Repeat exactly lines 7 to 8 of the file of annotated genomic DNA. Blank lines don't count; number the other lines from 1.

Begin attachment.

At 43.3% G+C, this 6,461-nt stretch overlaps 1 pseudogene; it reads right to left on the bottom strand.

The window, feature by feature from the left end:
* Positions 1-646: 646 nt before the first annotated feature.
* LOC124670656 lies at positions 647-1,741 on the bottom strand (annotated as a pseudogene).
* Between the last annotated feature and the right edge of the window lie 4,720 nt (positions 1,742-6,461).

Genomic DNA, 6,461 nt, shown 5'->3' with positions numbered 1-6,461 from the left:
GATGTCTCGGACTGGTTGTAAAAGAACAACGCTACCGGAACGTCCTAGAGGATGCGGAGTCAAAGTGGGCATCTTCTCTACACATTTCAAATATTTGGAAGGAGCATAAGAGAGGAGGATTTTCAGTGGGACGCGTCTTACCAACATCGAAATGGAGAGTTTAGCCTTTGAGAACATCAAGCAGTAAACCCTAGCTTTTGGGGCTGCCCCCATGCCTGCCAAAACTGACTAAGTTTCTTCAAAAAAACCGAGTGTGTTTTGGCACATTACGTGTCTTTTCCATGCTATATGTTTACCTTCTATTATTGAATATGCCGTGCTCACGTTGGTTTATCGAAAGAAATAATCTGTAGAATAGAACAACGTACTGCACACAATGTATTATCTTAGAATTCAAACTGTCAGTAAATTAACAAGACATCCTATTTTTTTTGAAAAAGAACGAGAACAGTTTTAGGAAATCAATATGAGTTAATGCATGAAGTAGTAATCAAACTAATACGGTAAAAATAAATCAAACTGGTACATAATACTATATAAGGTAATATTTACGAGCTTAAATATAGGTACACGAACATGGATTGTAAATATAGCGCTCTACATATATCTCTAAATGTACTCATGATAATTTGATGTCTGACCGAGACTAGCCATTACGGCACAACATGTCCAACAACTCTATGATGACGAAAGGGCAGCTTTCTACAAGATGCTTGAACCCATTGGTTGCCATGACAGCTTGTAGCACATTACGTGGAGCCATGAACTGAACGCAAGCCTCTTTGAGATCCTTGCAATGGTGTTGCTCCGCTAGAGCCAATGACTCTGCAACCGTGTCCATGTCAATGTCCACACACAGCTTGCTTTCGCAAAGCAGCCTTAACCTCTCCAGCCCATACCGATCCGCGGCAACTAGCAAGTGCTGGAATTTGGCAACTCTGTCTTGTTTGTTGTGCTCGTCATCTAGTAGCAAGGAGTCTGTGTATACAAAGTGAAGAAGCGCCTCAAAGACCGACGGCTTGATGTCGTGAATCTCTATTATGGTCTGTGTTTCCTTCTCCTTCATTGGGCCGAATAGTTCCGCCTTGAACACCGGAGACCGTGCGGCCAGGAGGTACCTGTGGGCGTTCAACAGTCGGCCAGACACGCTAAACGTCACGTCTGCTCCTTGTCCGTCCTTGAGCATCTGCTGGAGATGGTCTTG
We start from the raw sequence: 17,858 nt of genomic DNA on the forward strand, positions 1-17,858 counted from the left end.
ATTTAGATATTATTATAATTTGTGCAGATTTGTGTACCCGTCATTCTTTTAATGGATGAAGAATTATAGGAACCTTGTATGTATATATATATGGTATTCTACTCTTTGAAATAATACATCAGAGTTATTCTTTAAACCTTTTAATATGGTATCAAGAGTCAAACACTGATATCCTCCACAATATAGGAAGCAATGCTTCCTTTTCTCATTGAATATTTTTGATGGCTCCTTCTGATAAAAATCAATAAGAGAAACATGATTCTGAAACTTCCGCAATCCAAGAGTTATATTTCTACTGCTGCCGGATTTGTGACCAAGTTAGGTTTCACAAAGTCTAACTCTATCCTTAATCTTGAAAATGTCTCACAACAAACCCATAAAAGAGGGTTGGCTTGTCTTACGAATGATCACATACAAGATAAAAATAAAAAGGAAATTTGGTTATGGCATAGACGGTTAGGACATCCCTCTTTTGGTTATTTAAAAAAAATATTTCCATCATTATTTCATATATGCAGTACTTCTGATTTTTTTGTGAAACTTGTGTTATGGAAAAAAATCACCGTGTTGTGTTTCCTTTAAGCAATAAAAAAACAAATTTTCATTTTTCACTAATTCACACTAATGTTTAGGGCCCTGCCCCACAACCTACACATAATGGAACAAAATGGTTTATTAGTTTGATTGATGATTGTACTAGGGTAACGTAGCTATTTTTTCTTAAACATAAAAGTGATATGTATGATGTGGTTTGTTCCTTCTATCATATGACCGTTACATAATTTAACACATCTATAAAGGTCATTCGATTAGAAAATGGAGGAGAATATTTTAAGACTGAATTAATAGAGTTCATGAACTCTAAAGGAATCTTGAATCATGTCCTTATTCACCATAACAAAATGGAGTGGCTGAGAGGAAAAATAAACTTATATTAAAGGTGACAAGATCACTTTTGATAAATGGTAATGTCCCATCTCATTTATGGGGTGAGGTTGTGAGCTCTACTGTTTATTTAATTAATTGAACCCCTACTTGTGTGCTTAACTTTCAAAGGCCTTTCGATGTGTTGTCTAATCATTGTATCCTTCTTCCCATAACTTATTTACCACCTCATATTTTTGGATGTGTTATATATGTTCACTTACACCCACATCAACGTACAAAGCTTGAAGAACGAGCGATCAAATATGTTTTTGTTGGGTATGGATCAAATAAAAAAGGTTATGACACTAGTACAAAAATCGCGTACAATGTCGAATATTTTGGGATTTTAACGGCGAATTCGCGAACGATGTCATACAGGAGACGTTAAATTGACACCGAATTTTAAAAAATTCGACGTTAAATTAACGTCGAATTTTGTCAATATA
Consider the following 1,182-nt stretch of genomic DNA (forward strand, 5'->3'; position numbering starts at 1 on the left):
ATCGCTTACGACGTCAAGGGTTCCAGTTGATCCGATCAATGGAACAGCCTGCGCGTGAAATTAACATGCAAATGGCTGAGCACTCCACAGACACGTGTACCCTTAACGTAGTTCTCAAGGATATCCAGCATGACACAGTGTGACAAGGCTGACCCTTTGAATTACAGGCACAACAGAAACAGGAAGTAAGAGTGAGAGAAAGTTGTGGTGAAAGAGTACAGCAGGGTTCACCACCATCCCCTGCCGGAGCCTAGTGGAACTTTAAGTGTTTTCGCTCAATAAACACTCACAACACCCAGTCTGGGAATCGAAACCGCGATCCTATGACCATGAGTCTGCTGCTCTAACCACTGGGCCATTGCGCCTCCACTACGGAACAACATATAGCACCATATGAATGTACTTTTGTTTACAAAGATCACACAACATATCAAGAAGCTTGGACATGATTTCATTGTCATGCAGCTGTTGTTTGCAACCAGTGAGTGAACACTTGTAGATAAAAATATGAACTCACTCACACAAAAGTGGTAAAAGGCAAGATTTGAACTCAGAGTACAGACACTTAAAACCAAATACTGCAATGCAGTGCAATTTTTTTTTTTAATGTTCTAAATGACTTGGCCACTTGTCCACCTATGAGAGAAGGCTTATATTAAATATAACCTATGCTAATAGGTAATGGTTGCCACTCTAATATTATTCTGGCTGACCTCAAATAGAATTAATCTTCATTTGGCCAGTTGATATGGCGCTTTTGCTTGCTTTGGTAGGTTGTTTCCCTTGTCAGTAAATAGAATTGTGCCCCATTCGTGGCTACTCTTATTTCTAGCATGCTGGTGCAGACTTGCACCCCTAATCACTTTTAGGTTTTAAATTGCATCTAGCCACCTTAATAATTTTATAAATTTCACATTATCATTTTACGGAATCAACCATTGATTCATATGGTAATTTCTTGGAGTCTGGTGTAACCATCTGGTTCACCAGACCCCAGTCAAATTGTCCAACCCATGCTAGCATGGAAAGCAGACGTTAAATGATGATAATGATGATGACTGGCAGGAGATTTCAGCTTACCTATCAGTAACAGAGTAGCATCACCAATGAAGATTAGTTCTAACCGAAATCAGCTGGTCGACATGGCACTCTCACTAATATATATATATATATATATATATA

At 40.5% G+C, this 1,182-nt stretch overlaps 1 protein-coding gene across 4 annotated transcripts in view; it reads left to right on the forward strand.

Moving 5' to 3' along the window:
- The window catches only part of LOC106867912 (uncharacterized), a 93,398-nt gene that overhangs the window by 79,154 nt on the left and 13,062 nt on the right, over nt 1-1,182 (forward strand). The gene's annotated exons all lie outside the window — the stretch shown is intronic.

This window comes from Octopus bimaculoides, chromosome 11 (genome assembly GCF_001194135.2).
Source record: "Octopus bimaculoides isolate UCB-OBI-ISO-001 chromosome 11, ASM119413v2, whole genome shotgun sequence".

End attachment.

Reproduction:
GATGTCTCGGACTGGTTGTAAAAGAACAACGCTACCGGAACGTCCTAGAGGATGCGGAGTCAAAGTGGGCATCTTCTCTACACATTTCAAATATTTGGAAGGAGCATAAGAGAGGAGGATTTTCAGTGGGACGCGTCTTACCAACATCGAAATGGAGAGTTTAGCCTTTGAGAACATCAAGCAGTAAACCCTAGCTTTTGGGGCTGCCCCCATGCCTGCCAAAACTGACTAAGTTTCTTCAAAAAAACCGAGTGTGTTTTGGCACATTACGTGTCTTTTCCATGCTATATGTTTACCTTCTATTATTGAATATGCCGTGCTCACGTTGGTTTATCGAAAGAAATAATCTGTAGAATAGAACAACGTACTGCACACAATGTATTATCTTAGAATTCAAACTGTCAGTAAATTAACAAGACATCCTATTTTTTTTGAAAAAGAACGAGAACAGTTTTAGGAAATCAATATGAGTTAATGCATGAAGTAGTAATCAAACTAATACGGTAAAAATAAATCAAACTGGTACATAATACTATATAAGGTAATATTTACGAGCTTAAATATAGGTACACGAACATGGATTGTAAATATAGCGCTCTACATATATCTCTAAATGTACTCATGATAATTTGATGTCTGACCGAGACTAGCCATTACGGCACAACATGTCCAACAACTCTATGATGACGAAAGGGCAGCTTTCTACAAGATGCTTGAACCCATTGGTTGCCATGACAGCTTGTAGCACATTACGTGGAGCCATGAACTGAACGCAAGCCTCTTTGAGATCCTTGCAATGGTGTTGCTCCGCTAGAGCCAATGACTCTGCAACCGTGTCCATGTCAATGTCCACACACAGCTTGCTTTCGCAAAGCAGCCTTAACCTCTCCAGCCCATACCGATCCGCGGCAACTAGCAAGTGCTGGAATTTGGCAACTCTGTCTTGTTTGTTGTGCTCGTCATCTAGTAGCAAGGAGTCTGTGTATACAAAGTGAAGAAGCGCCTCAAAGACCGACGGCTTGATGTCGTGAATCTCTATTATGGTCTGTGTTTCCTTCTCCTTCATTGGGCCGAATAGTTCCGCCTTGAACACCGGAGACCGTGCGGCCAGGAGGTACCTGTGGGCGTTCAACAGTCGGCCAGACACGCTAAACGTCACGTCTGCTCCTTGTCCGTCCTTGAGCATCTGCTGGAGATGGTCTTG
We start from the raw sequence: 17,858 nt of genomic DNA on the forward strand, positions 1-17,858 counted from the left end.